The inseparable trio of Jenny, Mandy and Alexis formed the core of the singles group of First Community Church. Each of the longtime friends had been blessed with her own particular quality. Jenny was the smart one (nicknamed “the scholar” by the two) who somehow continued her 4.0 grade average on into college. Mandy’s pretty face and long blond hair made her the envy of every girl in the singles club. Then there was “Alex,” as her friends called her, who had the winsome personality everyone adored. The three would often talk long into the night about all kinds of things: guys, school work, Christianity and their disdain for the promiscuity and party atmosphere so prevalent at their college. It was one of those deep friendships that life rarely affords.
The inconceivable unraveling of it began toward the end of the school year when Mandy began experiencing a growing sense of uneasiness. She tried to explain it to the other two but could never quite find the words to describe the vague agitation plaguing her. Those internal struggles were about to grow worse.
One Sunday night the three girls went to another church to hear a radical preacher named Sammy Moreno whose reputation of being a “radical” sparked a certain degree of curiosity within them. It didn’t take long for Jenny to want to leave: not because the fiery preacher’s words troubled her but simply because she was bored. She preferred her pastor’s calm teachings through the Bible, which always provided her with interesting facts about biblical times. Alex wasn’t particularly moved that evening either, although she did actually enjoy the message.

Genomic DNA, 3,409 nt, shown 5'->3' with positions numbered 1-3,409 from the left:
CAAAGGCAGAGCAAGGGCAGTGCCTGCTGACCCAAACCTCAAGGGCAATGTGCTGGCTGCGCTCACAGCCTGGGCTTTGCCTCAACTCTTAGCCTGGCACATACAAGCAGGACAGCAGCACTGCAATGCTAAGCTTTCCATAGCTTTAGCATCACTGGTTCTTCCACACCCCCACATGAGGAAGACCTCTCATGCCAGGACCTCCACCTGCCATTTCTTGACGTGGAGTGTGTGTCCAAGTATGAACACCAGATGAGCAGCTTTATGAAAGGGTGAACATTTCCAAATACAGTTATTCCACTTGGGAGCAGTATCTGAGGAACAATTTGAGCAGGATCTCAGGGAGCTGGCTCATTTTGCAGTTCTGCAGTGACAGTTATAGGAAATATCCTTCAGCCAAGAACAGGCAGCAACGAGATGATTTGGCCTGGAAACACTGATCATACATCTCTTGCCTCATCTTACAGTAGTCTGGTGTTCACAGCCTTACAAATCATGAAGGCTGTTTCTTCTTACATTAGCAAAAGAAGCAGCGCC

Mandy, on the other hand, felt as though her insides were being torn apart. Every word, every sentence shot into her inner being with great force. “How do you know that you’re saved?” the man demanded. “Do you really think that just because you’ve been in church all your life that you have some right to heaven?” Although Brother Moreno’s questions were disturbing, there was no sense of harshness in his voice. Actually, in some inexplicable way, to Mandy they had the ring of love, almost as if his message was some sort of divine pleading.
To her surprise, she found herself quietly sobbing. It seemed that the very foundations of her Christianity were being decimated by this man’s words; no, not by his words, but by some power she felt working inside her. “I don’t know God,” she suddenly announced to herself. It was a stunning revelation that made no sense to her. “I’ve been a Christian my whole life,” she assured herself, but she knew her internal arguments were useless. She could not escape the bare truth staring her in the face: her Christianity had been of her own making, based on her own morality. For the first time in her life, she understood Paul’s term, “filthy rags.” She wasn’t sure what to say to the Lord. She could think of no words that would properly express the feeling of regret, sorrow and shame she was experiencing. “Lord, I repent of my willfulness and surrender my life to You. I give You my life, whatever that means.” But for its utter sincerity it would have seemed a trite prayer under the circumstances.
On the way home that night Jenny and Alex queried her about what she had experienced, but Mandy wasn’t ready to talk to them just yet. She went to bed that now with the same inward turmoil she had grown accustomed to, only now it was intensified.